He had a grand and elegant physical presence, and although he was in his mid-seventies when I first met him, he didn’t seem confined by time, age, or even gender. Before entering his room I pictured him as a wise old man from whom I would receive spiritual guidance. But to my astonishment, as I entered his quarters, what struck me most—and how I remember him to this day—was how he embodied, more than anyone I had ever met, the spirit of amazement. He did not live in some distant state of meditative absorption. Rather, he seemed touched and delighted by everything and everyone around him, and he responded to it all with curiosity, playfulness, and gentleness. In that moment I thought, “This must be where the spiritual path leads.”
For more information about Dilgo Khyentse Rinpoche, please visit www.shechen.org. I also highly recommend the biography of His Holiness, The Spirit of Tibet, written by his close student Matthieu Ricard.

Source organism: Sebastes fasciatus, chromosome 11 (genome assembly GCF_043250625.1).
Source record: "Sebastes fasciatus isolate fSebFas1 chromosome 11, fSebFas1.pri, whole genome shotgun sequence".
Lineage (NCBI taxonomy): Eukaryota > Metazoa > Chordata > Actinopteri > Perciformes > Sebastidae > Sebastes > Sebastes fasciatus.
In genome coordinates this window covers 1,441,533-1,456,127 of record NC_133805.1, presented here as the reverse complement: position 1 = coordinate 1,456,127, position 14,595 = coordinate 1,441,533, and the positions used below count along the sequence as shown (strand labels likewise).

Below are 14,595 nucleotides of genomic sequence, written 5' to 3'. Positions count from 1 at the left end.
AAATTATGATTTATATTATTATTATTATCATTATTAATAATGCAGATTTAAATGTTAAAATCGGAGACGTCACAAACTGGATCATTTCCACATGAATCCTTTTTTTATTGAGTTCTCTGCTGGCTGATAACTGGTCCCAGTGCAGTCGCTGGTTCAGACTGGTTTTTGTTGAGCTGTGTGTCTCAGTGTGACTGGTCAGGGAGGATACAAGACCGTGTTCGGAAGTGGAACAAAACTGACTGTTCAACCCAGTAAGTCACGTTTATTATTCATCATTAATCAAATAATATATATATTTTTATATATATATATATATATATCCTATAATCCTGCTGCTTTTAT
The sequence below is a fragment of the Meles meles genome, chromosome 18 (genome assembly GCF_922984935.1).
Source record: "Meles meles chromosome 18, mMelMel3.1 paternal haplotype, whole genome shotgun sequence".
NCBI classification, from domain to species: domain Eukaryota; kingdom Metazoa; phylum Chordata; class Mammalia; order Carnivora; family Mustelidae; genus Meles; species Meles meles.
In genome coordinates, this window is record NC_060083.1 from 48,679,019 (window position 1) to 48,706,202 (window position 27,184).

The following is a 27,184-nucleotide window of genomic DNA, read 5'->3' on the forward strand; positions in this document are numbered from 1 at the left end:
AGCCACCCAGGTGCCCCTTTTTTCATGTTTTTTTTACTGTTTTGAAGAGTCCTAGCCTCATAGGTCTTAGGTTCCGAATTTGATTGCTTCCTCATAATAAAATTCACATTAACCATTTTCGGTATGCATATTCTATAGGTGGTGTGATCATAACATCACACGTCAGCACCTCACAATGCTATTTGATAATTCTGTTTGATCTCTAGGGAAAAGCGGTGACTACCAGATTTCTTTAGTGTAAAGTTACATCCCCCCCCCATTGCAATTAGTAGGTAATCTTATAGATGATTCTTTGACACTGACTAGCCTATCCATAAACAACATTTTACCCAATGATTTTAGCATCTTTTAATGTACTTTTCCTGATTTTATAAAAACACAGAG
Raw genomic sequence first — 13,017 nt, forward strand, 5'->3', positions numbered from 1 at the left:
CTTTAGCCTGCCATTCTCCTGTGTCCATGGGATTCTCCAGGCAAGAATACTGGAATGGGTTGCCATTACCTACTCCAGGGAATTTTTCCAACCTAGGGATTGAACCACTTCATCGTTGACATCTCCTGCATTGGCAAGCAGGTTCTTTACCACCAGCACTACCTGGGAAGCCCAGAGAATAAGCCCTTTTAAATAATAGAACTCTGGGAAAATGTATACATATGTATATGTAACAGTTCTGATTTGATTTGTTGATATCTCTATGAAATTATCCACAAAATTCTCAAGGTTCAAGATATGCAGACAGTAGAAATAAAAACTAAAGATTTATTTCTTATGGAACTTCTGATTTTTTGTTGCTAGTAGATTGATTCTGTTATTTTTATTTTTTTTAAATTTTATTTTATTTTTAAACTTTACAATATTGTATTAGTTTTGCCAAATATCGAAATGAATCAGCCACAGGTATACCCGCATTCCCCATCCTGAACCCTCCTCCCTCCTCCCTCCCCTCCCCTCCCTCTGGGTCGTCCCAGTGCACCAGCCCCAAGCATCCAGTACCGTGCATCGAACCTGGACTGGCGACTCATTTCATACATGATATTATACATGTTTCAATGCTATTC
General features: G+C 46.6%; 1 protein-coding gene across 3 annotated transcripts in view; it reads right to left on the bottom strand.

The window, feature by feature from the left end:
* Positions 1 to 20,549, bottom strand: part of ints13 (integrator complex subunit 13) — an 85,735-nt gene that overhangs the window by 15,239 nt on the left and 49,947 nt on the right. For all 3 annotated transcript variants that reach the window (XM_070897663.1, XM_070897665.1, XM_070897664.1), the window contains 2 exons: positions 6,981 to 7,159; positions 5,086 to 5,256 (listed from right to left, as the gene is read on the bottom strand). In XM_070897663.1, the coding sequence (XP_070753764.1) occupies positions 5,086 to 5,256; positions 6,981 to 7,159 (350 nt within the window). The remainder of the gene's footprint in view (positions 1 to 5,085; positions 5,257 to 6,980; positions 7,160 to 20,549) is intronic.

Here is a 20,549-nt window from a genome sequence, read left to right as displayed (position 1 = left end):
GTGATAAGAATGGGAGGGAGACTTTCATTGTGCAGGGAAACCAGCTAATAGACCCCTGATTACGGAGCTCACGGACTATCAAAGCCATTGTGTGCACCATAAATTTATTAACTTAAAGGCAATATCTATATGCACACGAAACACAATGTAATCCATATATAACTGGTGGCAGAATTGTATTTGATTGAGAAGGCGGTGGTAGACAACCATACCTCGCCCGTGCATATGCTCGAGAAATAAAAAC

Mayum Tsewang Palden
Rinpoche’s first teacher was his mother, Mayum Tsewang Palden, with whom he shared a tender and deeply respectful relationship. She was born in Nangchen, Eastern Tibet, and fled the Cultural Revolution with her husband, Neten Chokling Rinpoche, and her two eldest children to settle in Northern India. There Chokling Rinpoche established one of the first Tibetan refuge settlements in that part of India, as well as the Evam Chogar monastery.
Before marrying and having five children (Kongtrul Rinpoche being the youngest), Mayum did sixteen years of solitary retreat in Tibet. She was a fierce and dedicated practitioner and a tremendous example. I only ever remember seeing her practicing.
I remember once Kongtrul Rinpoche asked her to dance, and without hesitation she began to move spontaneously and naturally without an ounce of inhibition or self-consciousness. She always seemed to me fearless and free.
I feel a special gratitude to Mayum–not only because of her example—but also because of the way she accepted me into the family. Once, when I was a new bride fumbling around trying to fit into my new Tibetan family, she gave me some advice that changed my view of spiritual practice: “You don’t have to be Tibetan and you don’t have to be a Westerner, just know your own mind.” Her words pointed me in the direction of true practice. They took me beyond the foreign cultural forms I was wrestling with and helped me to overcome the complex and naïve ideas I had about spiritual practice. She remains a tremendous inspiration.